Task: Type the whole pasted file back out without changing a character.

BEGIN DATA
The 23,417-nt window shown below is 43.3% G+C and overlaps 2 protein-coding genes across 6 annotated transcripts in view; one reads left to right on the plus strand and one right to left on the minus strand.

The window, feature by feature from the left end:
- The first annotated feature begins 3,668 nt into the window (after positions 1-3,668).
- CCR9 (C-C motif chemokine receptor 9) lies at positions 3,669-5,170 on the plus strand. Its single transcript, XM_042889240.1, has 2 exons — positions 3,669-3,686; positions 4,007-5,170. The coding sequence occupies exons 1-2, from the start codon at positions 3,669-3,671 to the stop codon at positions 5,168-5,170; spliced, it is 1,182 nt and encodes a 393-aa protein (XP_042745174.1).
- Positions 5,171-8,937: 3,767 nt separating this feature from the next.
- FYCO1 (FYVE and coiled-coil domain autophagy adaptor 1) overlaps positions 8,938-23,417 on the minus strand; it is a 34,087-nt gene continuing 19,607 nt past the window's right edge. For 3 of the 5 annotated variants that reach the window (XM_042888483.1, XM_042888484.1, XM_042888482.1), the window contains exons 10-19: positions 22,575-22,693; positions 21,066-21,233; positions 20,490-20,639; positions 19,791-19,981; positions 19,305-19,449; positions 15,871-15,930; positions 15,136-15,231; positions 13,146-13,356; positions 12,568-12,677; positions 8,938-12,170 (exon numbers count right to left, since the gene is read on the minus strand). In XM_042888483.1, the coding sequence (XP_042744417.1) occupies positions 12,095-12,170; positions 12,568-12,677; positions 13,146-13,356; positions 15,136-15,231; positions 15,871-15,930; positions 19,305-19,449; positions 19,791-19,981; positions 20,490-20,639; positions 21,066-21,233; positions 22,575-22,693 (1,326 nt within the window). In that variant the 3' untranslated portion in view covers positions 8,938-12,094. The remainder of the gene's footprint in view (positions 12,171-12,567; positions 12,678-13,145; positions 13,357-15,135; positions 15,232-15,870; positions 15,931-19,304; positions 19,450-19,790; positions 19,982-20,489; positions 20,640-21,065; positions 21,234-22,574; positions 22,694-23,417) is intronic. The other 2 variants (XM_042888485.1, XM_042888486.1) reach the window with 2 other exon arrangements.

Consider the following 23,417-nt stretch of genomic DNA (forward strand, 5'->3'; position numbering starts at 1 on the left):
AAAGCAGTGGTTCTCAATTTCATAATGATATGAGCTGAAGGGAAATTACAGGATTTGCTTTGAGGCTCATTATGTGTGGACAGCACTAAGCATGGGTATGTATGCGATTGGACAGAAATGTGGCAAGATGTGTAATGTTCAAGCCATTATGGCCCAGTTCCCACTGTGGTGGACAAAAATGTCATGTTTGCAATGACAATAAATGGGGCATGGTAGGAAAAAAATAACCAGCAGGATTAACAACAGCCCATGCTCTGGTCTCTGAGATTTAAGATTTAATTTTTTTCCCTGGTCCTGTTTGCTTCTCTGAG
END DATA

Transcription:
The 23,417-nt window shown below is 43.3% G+C and overlaps 2 protein-coding genes across 6 annotated transcripts in view; one reads left to right on the plus strand and one right to left on the minus strand.

The window, feature by feature from the left end:
- The first annotated feature begins 3,668 nt into the window (after positions 1-3,668).
- CCR9 (C-C motif chemokine receptor 9) lies at positions 3,669-5,170 on the plus strand. Its single transcript, XM_042889240.1, has 2 exons — positions 3,669-3,686; positions 4,007-5,170. The coding sequence occupies exons 1-2, from the start codon at positions 3,669-3,671 to the stop codon at positions 5,168-5,170; spliced, it is 1,182 nt and encodes a 393-aa protein (XP_042745174.1).
- Positions 5,171-8,937: 3,767 nt separating this feature from the next.
- FYCO1 (FYVE and coiled-coil domain autophagy adaptor 1) overlaps positions 8,938-23,417 on the minus strand; it is a 34,087-nt gene continuing 19,607 nt past the window's right edge. For 3 of the 5 annotated variants that reach the window (XM_042888483.1, XM_042888484.1, XM_042888482.1), the window contains exons 10-19: positions 22,575-22,693; positions 21,066-21,233; positions 20,490-20,639; positions 19,791-19,981; positions 19,305-19,449; positions 15,871-15,930; positions 15,136-15,231; positions 13,146-13,356; positions 12,568-12,677; positions 8,938-12,170 (exon numbers count right to left, since the gene is read on the minus strand). In XM_042888483.1, the coding sequence (XP_042744417.1) occupies positions 12,095-12,170; positions 12,568-12,677; positions 13,146-13,356; positions 15,136-15,231; positions 15,871-15,930; positions 19,305-19,449; positions 19,791-19,981; positions 20,490-20,639; positions 21,066-21,233; positions 22,575-22,693 (1,326 nt within the window). In that variant the 3' untranslated portion in view covers positions 8,938-12,094. The remainder of the gene's footprint in view (positions 12,171-12,567; positions 12,678-13,145; positions 13,357-15,135; positions 15,232-15,870; positions 15,931-19,304; positions 19,450-19,790; positions 19,982-20,489; positions 20,640-21,065; positions 21,234-22,574; positions 22,694-23,417) is intronic. The other 2 variants (XM_042888485.1, XM_042888486.1) reach the window with 2 other exon arrangements.

Consider the following 23,417-nt stretch of genomic DNA (forward strand, 5'->3'; position numbering starts at 1 on the left):
AAAGCAGTGGTTCTCAATTTCATAATGATATGAGCTGAAGGGAAATTACAGGATTTGCTTTGAGGCTCATTATGTGTGGACAGCACTAAGCATGGGTATGTATGCGATTGGACAGAAATGTGGCAAGATGTGTAATGTTCAAGCCATTATGGCCCAGTTCCCACTGTGGTGGACAAAAATGTCATGTTTGCAATGACAATAAATGGGGCATGGTAGGAAAAAAATAACCAGCAGGATTAACAACAGCCCATGCTCTGGTCTCTGAGATTTAAGATTTAATTTTTTTCCCTGGTCCTGTTTGCTTCTCTGAG